Researchers in Europe have developed a "tractor beam" made of sound waves, but don't expect any Star Trek-style starship towing just yet. Asier Marzo, a Ph.D. student at the Public University of Navarre, worked with professors from the Universities of Sussex and Bristol to produce what they call an "acoustic hologram" that can hold small objects, move them around and rotate them, and — earning the technique its "tractor beam" moniker — pull them in.
It works by sending out ultrasound vibrations that interfere and harmonize with each other, affecting the air molecules and forming an invisible — but tangible — shape.
"It is the same as when you go to the doctor for an echography or when they destroy kidney stones with ultrasound," wrote Marzo in an email to NBC News. "We are going to try to apply the same principle but for manipulating the particles."
Handling objects without touching them is a potentially powerful tool in everything from medicine to particle physics, and there have been other tractor beams produced, even some using ultrasound. But those devices need to surround the object with sound-emitting surfaces — enclosing it in a cube or the like — while Marzo's produces a similar effect with just a single surface.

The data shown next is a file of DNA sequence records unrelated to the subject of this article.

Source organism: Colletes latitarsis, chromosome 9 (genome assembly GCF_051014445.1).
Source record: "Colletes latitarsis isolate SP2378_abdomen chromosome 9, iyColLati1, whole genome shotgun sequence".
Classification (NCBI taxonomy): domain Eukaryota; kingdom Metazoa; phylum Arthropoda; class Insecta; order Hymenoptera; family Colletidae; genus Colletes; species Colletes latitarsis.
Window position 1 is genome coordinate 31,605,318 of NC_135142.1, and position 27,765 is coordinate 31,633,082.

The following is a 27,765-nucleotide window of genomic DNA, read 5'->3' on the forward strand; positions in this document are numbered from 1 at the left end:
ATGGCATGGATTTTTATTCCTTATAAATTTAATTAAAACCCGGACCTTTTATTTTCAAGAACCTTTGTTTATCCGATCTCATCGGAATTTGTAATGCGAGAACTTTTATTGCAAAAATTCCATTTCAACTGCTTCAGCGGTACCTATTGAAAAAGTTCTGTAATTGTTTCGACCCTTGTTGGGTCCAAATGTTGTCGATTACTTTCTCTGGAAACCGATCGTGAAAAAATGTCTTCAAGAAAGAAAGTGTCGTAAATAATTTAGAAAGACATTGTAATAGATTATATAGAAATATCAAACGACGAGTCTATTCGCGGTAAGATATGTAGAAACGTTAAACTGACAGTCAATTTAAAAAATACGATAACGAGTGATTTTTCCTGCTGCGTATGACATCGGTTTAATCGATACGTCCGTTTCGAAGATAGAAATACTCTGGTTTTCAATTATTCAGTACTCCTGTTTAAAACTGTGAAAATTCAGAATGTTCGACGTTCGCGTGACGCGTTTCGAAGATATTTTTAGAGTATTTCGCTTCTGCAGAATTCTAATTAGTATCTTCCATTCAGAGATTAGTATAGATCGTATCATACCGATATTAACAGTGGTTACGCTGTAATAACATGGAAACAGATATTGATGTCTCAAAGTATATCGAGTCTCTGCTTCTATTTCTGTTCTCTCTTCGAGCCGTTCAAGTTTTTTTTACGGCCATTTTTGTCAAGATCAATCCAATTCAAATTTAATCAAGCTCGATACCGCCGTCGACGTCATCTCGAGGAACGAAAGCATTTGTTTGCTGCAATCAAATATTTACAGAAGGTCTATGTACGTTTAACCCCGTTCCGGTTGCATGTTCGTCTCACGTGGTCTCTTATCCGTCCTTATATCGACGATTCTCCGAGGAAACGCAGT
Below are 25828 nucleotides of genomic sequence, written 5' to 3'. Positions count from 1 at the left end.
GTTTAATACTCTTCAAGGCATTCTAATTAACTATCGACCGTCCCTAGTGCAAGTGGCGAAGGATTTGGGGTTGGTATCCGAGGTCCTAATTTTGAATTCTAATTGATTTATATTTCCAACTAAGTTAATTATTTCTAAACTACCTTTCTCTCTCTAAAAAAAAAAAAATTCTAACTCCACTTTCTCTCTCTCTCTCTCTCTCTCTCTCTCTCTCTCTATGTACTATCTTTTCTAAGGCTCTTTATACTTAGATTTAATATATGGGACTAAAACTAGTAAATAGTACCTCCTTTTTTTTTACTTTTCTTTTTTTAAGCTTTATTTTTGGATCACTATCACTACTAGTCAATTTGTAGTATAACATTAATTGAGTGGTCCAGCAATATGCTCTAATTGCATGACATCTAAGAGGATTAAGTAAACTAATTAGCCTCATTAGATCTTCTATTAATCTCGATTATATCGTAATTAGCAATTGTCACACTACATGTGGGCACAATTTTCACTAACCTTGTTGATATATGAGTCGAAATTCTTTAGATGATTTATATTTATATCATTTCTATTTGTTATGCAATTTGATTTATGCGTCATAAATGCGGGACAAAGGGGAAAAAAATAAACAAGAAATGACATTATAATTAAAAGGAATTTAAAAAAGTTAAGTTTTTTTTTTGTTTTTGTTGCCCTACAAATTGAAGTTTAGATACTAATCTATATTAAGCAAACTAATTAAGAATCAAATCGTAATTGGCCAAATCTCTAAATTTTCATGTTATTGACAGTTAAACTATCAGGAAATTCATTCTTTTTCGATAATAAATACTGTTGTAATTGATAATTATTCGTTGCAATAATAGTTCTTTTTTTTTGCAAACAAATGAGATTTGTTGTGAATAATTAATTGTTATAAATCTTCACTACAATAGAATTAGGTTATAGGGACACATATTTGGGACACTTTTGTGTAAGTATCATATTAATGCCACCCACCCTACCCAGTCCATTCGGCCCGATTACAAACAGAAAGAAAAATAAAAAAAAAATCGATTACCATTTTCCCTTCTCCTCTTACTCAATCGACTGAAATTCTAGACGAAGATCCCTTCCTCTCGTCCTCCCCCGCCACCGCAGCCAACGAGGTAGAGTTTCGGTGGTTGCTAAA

This innovation greatly adds to the practical applications of the device — a tractor beam is much more useful if it isn't stuck inside a box. At the moment it reliably hoists tiny beads up to 4mm (0.16 inches) wide, but a larger version of the device using the same principle should be able to float a beach ball 30 feet in the air, Marzo said.
"With more powerful tractor beams capable of levitating bigger objects and from farther distances, I imagine applications in controlling adrift floating objects in zero-gravity environments (i.e. the International Space Station)," wrote Marzo. "We are also exploring how to manipulate thousands of particles individually. This would enable the development of 3D displays composed of millions of levitating particles that act as tangible pixels."
The acoustic hologram is described in Marzo et al.'s paper, published Tuesday in the journal Nature Communications.